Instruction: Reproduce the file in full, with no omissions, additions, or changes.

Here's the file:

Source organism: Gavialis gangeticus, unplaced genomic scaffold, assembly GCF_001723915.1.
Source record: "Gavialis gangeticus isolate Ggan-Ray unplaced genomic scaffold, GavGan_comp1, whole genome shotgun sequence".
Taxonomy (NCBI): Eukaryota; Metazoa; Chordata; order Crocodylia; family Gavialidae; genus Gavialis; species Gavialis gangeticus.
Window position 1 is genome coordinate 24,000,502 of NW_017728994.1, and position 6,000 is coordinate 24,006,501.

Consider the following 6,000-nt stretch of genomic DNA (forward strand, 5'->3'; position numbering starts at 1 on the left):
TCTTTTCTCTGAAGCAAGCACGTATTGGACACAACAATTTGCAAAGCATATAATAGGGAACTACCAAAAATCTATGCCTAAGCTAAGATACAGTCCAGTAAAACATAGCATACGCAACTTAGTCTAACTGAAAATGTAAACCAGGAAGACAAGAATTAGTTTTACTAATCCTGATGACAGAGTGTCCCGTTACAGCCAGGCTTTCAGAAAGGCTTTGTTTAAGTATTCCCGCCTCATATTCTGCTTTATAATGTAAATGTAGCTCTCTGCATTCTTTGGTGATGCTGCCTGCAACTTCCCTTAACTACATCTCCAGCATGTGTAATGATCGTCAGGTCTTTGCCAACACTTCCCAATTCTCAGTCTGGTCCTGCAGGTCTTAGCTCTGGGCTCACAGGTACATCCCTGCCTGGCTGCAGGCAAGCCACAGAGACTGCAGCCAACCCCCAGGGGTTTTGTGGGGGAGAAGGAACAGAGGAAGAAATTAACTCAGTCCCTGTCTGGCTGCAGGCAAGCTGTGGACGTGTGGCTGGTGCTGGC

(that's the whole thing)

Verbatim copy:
Source organism: Gavialis gangeticus, unplaced genomic scaffold, assembly GCF_001723915.1.
Source record: "Gavialis gangeticus isolate Ggan-Ray unplaced genomic scaffold, GavGan_comp1, whole genome shotgun sequence".
Taxonomy (NCBI): Eukaryota; Metazoa; Chordata; order Crocodylia; family Gavialidae; genus Gavialis; species Gavialis gangeticus.
Window position 1 is genome coordinate 24,000,502 of NW_017728994.1, and position 6,000 is coordinate 24,006,501.

Consider the following 6,000-nt stretch of genomic DNA (forward strand, 5'->3'; position numbering starts at 1 on the left):
TCTTTTCTCTGAAGCAAGCACGTATTGGACACAACAATTTGCAAAGCATATAATAGGGAACTACCAAAAATCTATGCCTAAGCTAAGATACAGTCCAGTAAAACATAGCATACGCAACTTAGTCTAACTGAAAATGTAAACCAGGAAGACAAGAATTAGTTTTACTAATCCTGATGACAGAGTGTCCCGTTACAGCCAGGCTTTCAGAAAGGCTTTGTTTAAGTATTCCCGCCTCATATTCTGCTTTATAATGTAAATGTAGCTCTCTGCATTCTTTGGTGATGCTGCCTGCAACTTCCCTTAACTACATCTCCAGCATGTGTAATGATCGTCAGGTCTTTGCCAACACTTCCCAATTCTCAGTCTGGTCCTGCAGGTCTTAGCTCTGGGCTCACAGGTACATCCCTGCCTGGCTGCAGGCAAGCCACAGAGACTGCAGCCAACCCCCAGGGGTTTTGTGGGGGAGAAGGAACAGAGGAAGAAATTAACTCAGTCCCTGTCTGGCTGCAGGCAAGCTGTGGACGTGTGGCTGGTGCTGGC